The unit conducts unannounced interdiction operations at Department of Corrections facilities, conducts searches for illegal narcotics utilizing certified narcotic canines, as well as searches for other contraband. During interdiction operations, employees, visitors, inmates, vehicles and areas on department grounds are searched for contraband. Employees, visitors and inmates are also subject to inspection by a chemical detection unit that uses technology, referred to as the Ion Mobility Spectrometry, to find traces of illegal drugs.

Interdiction operations during the last three fiscal years yielded the following results:

Drug Interdiction Operations
Results 1999-00 2000-01 2001-02
Discipline:
  Employees 20 15 7
  Inmates 70 29 19
Arrests:
  Employees 3 0 1
  Visitors 56 44 55
  Inmates 1 4 0
Seizures:
Alcohol (gallons)      
  commercial 46.45 20.68 61.07
  homemade 0 0.16 2
Drugs (grams)      
  marijuana 138.97 291.5 922.73
  cocaine 11.25 16.6 12.02
Weapons      
  commercial sharps 904 227 36
  homemade sharps 30 10 4
  blunt instruments 26 20 0
  firearms (in vehicles) 33 11 11
  ammunition (in vehicles) 1579 219 450
Cash $832.00 $513.00 $266.00
Ionscans:
  Employees 8,173 4,287 1,474
  Visitors 6,158 4,507 2,285
  Inmates 1,909 756 214
  Total Ionscans 16,240 9,550 3,973

Narcotic K-9 Teams

The Office of the Inspector General has ten full-time K-9 teams with specially equipped vehicles. The K-9 teams work in conjunction with the Inspector General's Contraband Interdiction Unit, participating in contraband interdictions, conducting searches at Department of Corrections prisons and other facilities and assisting local law enforcement with interdiction operations, searches of schools and local jails.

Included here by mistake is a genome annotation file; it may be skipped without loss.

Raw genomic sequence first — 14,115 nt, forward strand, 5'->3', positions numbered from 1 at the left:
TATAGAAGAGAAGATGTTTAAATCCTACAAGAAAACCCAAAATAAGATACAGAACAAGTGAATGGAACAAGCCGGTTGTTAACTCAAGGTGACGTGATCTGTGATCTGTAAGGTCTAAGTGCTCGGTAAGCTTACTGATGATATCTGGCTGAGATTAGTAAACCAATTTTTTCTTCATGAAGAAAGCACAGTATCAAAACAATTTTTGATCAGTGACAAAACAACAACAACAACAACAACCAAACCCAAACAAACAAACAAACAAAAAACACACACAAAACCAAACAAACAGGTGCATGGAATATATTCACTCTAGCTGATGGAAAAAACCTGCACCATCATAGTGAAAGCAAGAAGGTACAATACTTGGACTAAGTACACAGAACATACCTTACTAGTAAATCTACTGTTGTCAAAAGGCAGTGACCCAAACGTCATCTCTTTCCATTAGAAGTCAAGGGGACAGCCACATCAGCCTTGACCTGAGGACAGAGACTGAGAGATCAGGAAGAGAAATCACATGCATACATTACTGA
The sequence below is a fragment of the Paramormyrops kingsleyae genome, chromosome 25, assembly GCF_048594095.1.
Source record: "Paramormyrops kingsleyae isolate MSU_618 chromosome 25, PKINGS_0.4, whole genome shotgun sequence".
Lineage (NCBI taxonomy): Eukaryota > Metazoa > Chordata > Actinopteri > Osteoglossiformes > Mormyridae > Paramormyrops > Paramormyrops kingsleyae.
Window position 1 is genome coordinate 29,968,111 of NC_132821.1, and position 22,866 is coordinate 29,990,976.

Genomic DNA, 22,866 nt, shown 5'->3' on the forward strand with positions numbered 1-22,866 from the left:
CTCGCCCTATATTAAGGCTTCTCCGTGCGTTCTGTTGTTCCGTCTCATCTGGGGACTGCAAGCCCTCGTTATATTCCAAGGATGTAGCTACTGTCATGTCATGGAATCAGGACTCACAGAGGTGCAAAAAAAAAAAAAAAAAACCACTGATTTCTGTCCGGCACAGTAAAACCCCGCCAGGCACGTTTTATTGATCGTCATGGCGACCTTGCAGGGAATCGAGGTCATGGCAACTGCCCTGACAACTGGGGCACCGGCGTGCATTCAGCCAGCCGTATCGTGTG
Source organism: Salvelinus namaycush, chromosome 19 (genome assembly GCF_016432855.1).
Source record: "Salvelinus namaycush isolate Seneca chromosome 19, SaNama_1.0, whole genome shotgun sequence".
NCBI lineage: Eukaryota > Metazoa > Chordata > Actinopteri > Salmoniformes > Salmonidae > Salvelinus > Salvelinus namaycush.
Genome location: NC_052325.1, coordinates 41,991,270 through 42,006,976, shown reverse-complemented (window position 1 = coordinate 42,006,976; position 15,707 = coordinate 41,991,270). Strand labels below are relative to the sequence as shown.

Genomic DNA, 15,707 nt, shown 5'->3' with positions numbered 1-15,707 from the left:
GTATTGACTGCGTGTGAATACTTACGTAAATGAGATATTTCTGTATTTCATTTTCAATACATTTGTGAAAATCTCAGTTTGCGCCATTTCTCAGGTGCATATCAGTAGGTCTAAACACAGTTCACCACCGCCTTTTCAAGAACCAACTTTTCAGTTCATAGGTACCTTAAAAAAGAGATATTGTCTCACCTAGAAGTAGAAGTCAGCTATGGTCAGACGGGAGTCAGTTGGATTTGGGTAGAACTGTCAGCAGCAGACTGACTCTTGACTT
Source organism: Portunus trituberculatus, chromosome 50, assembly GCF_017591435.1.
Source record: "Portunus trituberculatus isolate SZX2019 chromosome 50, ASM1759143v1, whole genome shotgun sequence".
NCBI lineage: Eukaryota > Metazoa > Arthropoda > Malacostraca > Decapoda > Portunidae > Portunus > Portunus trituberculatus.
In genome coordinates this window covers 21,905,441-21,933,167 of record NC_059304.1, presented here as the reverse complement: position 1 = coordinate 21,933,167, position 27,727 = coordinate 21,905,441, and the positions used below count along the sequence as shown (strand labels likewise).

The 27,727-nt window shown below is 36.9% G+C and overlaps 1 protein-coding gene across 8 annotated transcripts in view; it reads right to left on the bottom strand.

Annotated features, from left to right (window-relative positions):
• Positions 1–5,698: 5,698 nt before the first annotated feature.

During fiscal year 2001-2002 (their first full year of operation) the teams were responsible for the seizure of over 1600 grams of marijuana and 117 arrests. The teams assisted outside agencies 64 times.

Photo of dog teams.

Inmate Drug Testing Unit

The Department's Drug Testing Unit oversees the inmate drug-testing program in which a statistically valid sample of the inmate population is selected and tested for illegal substances each month through a computerized random selection system. In addition to random drug tests, the program also includes "for cause" testing of any inmate based on reasonable suspicion of involvement with drugs or alcohol. The role of testing, as an integral part of effective abuse treatment programs has been recognized as highly effective in identifying those who have substance abuse problems, getting them into treatment and monitoring them during the treatment process.

Inmate Drug Tests FY 01-02:
Reason for Test Total Selected Not Tested Valid Tests Negative Tests Positive Tests Percent Positive
Random 42,494 4,417 38,077 37,456 621 1.6%
For cause 7,827 221 7,606 6,075 1,531 20.1%
Drug Treatment Program 51,002 4,432 46,570 46,487 83 .18%
TOTAL 101,323 9,070 92,253 90,018 2,235 2.4%

Davis Productivity Award - Cost Reduction, Increased Efficiency of Inmate Drug Testing Program

A team comprised of staff from FDC's Office of the Inspector General and the Bureau of Research and Planning developed a new type of sampling method, drug test, and data entry process that eliminated the need for 16 correctional officers, who have been assigned other duties, for an annual recurring savings of $879,000. The new process eliminated the need for 16 off-site testing labs, reduced the cost of each on-site test, and streamlined data entry and the number of tests required. It can be adapted by jails, treatment centers, or businesses. The staff from both offices involved in this process were given a Davis Productivity Award for their successful efforts.